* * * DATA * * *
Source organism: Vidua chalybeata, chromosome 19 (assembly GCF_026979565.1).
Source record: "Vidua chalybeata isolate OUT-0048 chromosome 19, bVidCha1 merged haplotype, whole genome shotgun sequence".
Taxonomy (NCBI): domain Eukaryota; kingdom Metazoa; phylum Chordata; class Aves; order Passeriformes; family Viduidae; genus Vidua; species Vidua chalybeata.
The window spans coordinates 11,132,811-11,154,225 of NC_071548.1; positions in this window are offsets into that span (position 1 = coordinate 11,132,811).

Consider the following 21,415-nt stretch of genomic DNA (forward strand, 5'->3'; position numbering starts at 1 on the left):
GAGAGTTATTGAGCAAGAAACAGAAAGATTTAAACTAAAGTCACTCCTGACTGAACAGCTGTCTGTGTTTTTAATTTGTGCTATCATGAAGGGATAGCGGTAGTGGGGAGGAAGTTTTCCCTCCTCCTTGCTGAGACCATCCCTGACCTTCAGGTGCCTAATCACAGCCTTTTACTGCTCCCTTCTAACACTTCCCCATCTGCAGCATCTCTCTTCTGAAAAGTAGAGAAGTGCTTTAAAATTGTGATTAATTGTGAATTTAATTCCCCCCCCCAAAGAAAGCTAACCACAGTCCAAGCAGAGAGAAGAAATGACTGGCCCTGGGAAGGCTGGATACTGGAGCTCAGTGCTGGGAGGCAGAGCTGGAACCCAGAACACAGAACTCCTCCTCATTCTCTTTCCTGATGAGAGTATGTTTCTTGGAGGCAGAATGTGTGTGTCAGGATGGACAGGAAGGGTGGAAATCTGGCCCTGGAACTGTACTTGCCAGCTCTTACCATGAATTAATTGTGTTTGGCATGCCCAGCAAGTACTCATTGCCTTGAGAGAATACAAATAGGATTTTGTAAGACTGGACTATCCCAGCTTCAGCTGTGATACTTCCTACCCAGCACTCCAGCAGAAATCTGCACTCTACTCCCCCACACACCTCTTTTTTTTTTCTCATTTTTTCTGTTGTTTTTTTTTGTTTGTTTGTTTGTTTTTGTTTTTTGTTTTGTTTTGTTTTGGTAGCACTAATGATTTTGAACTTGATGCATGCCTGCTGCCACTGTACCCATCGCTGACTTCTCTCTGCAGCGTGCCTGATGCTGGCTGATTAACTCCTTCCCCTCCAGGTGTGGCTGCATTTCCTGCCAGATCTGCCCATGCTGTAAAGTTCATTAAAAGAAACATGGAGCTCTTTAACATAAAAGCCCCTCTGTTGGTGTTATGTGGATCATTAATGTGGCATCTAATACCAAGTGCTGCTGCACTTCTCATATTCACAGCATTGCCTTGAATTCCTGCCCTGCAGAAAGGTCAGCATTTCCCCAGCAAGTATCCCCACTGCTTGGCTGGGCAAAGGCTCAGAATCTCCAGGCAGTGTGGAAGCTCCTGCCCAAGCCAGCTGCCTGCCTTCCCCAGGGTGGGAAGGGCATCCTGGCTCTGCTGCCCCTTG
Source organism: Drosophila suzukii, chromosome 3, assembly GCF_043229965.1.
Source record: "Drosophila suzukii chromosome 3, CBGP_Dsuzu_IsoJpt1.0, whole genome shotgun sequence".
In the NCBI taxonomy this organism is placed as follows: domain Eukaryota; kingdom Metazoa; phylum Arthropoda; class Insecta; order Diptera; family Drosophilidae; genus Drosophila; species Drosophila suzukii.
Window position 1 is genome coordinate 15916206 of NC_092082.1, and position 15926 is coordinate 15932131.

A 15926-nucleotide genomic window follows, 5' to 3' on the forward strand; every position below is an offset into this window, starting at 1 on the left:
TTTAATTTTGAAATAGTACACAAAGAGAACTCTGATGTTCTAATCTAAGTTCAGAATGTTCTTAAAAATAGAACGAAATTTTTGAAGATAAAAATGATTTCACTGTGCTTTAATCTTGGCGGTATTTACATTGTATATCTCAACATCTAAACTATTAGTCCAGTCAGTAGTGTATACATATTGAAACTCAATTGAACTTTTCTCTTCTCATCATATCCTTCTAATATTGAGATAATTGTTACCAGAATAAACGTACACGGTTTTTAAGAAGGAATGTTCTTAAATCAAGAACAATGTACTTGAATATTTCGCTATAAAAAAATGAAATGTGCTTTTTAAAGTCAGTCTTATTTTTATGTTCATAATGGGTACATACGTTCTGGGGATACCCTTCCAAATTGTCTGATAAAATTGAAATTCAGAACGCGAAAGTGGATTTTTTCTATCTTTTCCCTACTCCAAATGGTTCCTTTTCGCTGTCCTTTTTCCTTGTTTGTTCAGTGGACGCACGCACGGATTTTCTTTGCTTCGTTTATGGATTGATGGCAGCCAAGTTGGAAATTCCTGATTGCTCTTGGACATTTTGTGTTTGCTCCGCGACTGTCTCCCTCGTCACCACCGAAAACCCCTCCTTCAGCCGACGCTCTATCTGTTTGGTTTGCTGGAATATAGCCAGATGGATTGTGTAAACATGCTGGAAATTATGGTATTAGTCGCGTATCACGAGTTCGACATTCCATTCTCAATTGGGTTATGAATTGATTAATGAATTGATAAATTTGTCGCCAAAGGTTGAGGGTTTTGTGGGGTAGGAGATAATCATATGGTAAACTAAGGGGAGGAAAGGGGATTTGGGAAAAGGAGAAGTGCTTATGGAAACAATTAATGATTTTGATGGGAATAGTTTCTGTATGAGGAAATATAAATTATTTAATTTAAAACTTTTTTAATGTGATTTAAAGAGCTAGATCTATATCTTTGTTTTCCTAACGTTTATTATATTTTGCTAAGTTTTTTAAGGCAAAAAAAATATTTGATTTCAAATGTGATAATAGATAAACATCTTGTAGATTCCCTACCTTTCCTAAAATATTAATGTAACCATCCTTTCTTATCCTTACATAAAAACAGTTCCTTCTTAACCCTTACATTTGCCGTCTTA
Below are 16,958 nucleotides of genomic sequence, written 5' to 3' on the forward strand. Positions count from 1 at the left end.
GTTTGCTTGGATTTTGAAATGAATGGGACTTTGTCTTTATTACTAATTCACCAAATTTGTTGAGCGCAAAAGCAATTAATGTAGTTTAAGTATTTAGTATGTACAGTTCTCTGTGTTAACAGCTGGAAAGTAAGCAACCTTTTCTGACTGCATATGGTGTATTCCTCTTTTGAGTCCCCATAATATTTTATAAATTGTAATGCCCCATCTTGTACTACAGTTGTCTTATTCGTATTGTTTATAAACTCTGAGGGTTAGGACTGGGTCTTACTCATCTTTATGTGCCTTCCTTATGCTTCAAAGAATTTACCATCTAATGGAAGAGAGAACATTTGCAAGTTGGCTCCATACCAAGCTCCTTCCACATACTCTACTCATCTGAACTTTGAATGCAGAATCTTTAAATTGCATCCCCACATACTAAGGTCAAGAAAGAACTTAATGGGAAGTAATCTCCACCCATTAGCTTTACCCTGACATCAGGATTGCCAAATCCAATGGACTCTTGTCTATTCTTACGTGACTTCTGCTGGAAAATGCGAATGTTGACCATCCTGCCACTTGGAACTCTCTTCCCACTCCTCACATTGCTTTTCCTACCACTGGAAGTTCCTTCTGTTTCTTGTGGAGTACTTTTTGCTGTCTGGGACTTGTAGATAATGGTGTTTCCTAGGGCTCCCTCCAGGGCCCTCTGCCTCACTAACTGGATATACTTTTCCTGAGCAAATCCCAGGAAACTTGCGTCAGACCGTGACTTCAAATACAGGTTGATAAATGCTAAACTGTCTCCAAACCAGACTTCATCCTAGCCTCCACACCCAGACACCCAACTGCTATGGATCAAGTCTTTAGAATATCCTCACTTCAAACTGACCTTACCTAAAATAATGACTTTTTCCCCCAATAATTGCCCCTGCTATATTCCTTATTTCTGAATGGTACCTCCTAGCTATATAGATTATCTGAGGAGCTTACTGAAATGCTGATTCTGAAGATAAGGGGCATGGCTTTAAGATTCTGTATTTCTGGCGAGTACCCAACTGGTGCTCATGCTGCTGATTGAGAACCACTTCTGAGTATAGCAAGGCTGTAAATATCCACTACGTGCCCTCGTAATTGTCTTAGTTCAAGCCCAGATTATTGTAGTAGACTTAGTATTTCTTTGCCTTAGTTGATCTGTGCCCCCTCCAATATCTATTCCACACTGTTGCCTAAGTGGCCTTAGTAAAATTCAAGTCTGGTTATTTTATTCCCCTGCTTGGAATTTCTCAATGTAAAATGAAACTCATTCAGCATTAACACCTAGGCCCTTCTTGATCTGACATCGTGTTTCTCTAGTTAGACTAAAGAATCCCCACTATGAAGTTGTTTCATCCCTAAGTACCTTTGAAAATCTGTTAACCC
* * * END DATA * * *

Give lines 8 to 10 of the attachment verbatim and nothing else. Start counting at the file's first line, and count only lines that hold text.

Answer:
Source record: "Drosophila suzukii chromosome 3, CBGP_Dsuzu_IsoJpt1.0, whole genome shotgun sequence".
In the NCBI taxonomy this organism is placed as follows: domain Eukaryota; kingdom Metazoa; phylum Arthropoda; class Insecta; order Diptera; family Drosophilidae; genus Drosophila; species Drosophila suzukii.
Window position 1 is genome coordinate 15916206 of NC_092082.1, and position 15926 is coordinate 15932131.